Millennium Post

Dirty or clean money?

Dirty or clean money?
The credit of initiating the reforms goes to the then Chief Election Commissioner T N Sheshan.

The ball which he rolled has been rerolled by his successors time and again resulting in emergence of the silent and invisible election campaigns.  The long processions, unlimited flags, banners and posters, the audio cassettes being played on the rickshaws, screening of campaign films, long fleets of vehicles and nautankis have disappeared. Public defacement has substantially decreased though the role of behind the scene money power and wine distribution has not yet been curtailed.

The door to door campaign, of course, is dominated by the money power and wine whereas the nature and modalities of outdoor campaign has been completely transformed. With disappearance of traditional loud campaign modes, the FM channels, electronic channels and cinemas are being utilised extensively by the political parties and candidates.

The usage of these modes is picking up fast as they have proved to be result-oriented. The advertisements being inserted in the newspapers, being a high cost approach, has not been able to make a niche for itself as the visibility of the papers is not long lasting anymore. The newspapers are being dumped as waste material in the bin. The other modes are the public meetings and mammoth rallies wherein the local and national leaders have been making use of their oratory skills. The number of such meetings and rallies has been restricted to less than the earlier numbers when there used to be no close watch on the expenses. The verbal attacks being made by the leaders are grabbing headlines in the newspapers apart from repeated telecast by the electronic channels. The leaders have been using restrain in expressing themselves though large number of verbal outrage incidents are being reported.   The incidents are being countered by the opponents, hence creating an atmosphere conducive to the hatred and possible violence in some cases.

The political parties and their leaders in run up to woo the voters generally violate the election commission guidelines on criticising each other. The commission only allows criticism by a party on the policies, programmes and the past performance of the other parties.  The ongoing use of verbal missiles by the leaders has also vitiated the political ethics and values.  It is even being described as the cheap political approach.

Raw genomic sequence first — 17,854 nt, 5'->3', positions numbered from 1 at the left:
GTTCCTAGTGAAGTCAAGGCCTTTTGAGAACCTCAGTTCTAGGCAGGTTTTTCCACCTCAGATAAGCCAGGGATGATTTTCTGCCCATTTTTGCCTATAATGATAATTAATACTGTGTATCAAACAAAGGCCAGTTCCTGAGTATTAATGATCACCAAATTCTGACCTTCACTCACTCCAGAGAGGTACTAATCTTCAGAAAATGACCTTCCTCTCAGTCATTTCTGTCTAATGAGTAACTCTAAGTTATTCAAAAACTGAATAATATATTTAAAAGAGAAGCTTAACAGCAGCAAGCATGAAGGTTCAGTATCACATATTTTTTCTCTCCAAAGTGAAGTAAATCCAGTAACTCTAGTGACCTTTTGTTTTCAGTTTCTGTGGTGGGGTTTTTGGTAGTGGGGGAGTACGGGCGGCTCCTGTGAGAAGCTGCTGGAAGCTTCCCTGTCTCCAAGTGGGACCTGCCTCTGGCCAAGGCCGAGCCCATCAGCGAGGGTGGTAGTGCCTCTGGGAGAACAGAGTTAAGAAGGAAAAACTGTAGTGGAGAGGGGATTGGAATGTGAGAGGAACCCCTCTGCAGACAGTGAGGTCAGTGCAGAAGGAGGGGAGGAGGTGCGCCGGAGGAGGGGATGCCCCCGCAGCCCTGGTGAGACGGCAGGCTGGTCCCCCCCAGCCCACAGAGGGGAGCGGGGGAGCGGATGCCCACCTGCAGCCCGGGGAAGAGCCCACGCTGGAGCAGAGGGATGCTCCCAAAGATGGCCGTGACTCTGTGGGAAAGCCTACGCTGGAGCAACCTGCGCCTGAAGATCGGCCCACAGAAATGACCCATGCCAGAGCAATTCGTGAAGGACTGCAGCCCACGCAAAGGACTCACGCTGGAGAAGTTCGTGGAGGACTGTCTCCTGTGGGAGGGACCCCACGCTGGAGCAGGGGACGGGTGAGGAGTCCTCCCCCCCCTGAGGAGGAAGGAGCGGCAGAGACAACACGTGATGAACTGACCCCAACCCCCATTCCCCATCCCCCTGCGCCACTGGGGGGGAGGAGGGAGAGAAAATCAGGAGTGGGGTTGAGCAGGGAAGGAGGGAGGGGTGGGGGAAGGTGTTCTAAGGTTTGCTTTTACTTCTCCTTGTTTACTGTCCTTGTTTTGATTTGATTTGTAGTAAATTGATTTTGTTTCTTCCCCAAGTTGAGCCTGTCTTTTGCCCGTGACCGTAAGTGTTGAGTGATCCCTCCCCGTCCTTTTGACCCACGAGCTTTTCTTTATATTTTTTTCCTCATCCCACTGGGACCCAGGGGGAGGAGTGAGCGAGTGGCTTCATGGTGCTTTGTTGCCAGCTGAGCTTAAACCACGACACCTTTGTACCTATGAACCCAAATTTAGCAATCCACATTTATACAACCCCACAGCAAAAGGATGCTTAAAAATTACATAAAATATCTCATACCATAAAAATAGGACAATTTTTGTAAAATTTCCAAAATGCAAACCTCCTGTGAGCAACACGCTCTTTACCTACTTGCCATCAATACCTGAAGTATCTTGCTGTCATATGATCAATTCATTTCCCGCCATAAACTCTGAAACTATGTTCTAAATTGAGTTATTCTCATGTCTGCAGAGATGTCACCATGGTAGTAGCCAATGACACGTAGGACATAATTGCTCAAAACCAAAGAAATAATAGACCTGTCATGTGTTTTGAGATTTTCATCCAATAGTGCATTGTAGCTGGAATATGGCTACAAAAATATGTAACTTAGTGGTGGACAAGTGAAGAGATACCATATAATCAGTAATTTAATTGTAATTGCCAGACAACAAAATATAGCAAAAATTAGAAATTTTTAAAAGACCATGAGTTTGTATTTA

One of the prominent leaders, Narender Modi while attacking the Congress party spoke too low about the election symbol of the party.  The words ‘khooni Panja and Zalim Panja’ for the election symbol created an unpleasant situation.  Addressing an election rally he said, ‘In case people want to save Chhatisgarh from the murderous hand, they would have to press the button alongside the lotus symbol’.  The congress party has taken it as the bad and controversial language. Apart from the dislike by the affected political party people are also expressing their concern on the usage of the objectionable words. The Congress Party has also taken note of Modi’s speech at a rally at Bahraich where he stated that in the next election CBI and Indian Mujahideen may take care of the election so as to save the fortress of the Congress. The earlier incident is being considered as a violation of the model code of conduct and may be complained to the election commission for a possible official condemnation.  The statement  of  the  Congress Vice President Rahul Gandhi  in an election rally in Madhya Pradesh allegedly referring to the ISIs attempt to contact the riot affected youth in Uttar Pradesh also resulted in much hue and cry by the opponent party. The election commission was forced to take cognisance of the issue. A clarification has since been filed by the Congress leader.

One might not have forgotten the words of a youth leader and Lok Sabha BJP candidate Varun Gandhi from Pilibhit in Uttar Pradesh during 2009 general elections. While addressing election rallies he made a derogatory statement about a particular community and went on to say that anybody venturing to attack another community would not be spared and his hands would be straight away chopped off. This not only  created hatred but a law and order situation in the state.  The statement of the Congress President Sonia Gandhi during the last Gujarat Assembly elections was criticised by the BJP. Her allegedly referring Modi as the trader of deaths became a debatable issue during elections.

Of late, people have been suggesting the prominent leaders either to change their speech writers or refrain from making statements likely to violate the guidelines of the election commission. Seemingly the violations take place at that very point of time when the leaders try to hit hard the opponents. Anyhow we don’t have such leaders as we used to have three decades ago, they were prized with an exceptional sense of humour and were capable enough to twist things immediately on learning about violation.    

The author is a communication consultant
Sat Pal

Sat Pal

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